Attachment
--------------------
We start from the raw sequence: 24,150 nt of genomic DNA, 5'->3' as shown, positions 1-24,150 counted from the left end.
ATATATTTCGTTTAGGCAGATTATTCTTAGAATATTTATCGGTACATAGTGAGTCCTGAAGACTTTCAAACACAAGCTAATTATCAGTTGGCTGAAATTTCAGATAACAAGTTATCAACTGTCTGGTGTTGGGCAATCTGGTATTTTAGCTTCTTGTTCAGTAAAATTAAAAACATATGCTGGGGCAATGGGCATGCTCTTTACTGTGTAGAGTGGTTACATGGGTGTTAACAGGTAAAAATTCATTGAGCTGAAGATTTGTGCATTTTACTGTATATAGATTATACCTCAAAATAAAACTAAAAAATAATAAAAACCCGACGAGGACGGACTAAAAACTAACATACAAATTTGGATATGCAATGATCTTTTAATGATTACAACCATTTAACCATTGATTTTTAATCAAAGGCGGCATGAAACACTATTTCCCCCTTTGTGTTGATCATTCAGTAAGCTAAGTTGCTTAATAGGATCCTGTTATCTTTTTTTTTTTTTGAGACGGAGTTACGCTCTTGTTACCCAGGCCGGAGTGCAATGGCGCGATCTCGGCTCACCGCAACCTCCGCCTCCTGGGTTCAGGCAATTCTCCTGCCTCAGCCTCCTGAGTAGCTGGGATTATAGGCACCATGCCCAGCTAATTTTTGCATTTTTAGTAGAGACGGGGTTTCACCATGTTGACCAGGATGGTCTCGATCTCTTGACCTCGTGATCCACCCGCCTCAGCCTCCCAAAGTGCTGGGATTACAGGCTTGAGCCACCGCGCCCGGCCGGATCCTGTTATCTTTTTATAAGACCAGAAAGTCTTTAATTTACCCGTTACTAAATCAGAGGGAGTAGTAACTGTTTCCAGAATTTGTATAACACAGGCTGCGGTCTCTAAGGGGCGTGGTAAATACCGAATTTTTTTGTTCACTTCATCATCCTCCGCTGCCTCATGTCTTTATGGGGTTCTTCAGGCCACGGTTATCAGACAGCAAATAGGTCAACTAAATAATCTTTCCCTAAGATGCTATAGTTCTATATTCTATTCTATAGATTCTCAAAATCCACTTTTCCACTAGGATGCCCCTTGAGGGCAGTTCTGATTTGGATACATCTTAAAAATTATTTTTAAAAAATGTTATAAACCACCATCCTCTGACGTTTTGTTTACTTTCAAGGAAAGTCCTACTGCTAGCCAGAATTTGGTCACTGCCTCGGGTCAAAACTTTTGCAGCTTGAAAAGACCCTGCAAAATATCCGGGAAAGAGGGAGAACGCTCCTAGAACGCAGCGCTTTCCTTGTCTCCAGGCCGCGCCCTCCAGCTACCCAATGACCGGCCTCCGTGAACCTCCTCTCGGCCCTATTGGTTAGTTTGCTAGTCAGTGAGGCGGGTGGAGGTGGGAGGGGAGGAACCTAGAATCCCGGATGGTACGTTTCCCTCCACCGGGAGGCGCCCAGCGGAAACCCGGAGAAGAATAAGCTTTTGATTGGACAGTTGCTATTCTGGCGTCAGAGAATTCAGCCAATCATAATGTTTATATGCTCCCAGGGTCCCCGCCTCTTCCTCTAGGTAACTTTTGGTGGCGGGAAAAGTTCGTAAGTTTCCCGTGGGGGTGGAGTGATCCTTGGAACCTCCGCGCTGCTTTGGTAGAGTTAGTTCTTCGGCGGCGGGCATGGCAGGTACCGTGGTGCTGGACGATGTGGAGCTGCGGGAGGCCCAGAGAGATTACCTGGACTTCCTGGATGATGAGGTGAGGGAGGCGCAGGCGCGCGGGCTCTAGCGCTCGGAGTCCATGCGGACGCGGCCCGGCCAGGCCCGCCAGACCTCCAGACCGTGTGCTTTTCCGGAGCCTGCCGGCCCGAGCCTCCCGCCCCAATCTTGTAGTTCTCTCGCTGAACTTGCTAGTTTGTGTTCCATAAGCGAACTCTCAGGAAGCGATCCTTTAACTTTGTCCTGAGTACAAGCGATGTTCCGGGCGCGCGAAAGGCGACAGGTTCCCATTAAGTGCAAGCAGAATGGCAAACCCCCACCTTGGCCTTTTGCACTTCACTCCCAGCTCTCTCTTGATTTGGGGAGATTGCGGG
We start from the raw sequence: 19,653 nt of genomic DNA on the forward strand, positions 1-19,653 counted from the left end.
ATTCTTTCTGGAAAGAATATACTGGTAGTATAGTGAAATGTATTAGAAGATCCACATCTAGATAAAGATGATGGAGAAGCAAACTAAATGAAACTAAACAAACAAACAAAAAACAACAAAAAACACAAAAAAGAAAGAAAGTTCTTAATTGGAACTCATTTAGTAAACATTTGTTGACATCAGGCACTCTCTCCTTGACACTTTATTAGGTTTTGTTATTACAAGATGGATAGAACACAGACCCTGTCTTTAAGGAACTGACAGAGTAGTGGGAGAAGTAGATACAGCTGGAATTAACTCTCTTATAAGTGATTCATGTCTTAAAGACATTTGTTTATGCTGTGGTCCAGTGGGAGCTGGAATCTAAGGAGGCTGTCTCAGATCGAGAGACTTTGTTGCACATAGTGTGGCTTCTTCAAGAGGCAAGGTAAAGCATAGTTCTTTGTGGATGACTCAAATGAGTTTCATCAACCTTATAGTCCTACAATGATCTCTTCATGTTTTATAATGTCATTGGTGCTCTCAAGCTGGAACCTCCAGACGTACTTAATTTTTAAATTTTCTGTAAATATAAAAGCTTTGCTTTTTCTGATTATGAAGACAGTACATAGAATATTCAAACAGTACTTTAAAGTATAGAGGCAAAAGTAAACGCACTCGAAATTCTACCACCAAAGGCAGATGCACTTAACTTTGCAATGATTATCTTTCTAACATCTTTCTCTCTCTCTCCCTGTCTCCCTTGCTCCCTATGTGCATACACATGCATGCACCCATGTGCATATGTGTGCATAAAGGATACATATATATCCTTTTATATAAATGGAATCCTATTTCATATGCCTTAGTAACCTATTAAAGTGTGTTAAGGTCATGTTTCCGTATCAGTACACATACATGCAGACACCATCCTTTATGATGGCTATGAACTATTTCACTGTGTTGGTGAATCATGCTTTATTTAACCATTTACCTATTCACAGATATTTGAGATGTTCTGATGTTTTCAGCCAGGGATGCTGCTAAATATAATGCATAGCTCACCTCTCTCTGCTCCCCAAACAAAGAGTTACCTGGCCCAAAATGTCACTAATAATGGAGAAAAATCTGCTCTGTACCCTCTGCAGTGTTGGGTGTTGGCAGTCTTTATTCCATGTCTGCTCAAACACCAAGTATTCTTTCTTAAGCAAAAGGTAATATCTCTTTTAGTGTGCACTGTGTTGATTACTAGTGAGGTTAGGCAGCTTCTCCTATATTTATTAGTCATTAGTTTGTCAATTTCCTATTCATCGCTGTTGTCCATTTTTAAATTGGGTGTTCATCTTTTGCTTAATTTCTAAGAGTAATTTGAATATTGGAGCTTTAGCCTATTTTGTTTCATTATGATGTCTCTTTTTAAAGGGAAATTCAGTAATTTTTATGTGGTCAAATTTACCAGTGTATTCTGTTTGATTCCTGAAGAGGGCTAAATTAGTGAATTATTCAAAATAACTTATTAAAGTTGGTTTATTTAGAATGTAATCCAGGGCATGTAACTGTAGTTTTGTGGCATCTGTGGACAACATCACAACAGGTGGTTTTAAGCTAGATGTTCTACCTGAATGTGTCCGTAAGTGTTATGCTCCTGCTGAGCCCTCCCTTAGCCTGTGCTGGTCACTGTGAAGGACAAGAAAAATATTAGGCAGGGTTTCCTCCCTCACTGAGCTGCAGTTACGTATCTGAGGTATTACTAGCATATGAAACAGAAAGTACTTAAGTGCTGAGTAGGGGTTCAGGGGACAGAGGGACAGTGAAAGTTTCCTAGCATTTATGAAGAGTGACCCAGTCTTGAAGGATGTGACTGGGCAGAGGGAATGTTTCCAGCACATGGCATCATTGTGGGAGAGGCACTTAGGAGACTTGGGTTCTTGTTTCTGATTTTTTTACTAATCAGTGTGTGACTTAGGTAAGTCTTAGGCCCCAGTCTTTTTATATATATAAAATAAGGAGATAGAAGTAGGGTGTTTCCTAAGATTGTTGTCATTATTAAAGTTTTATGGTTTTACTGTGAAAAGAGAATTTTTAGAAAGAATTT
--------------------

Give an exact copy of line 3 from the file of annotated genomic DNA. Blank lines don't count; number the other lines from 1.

We start from the raw sequence: 19,653 nt of genomic DNA on the forward strand, positions 1-19,653 counted from the left end.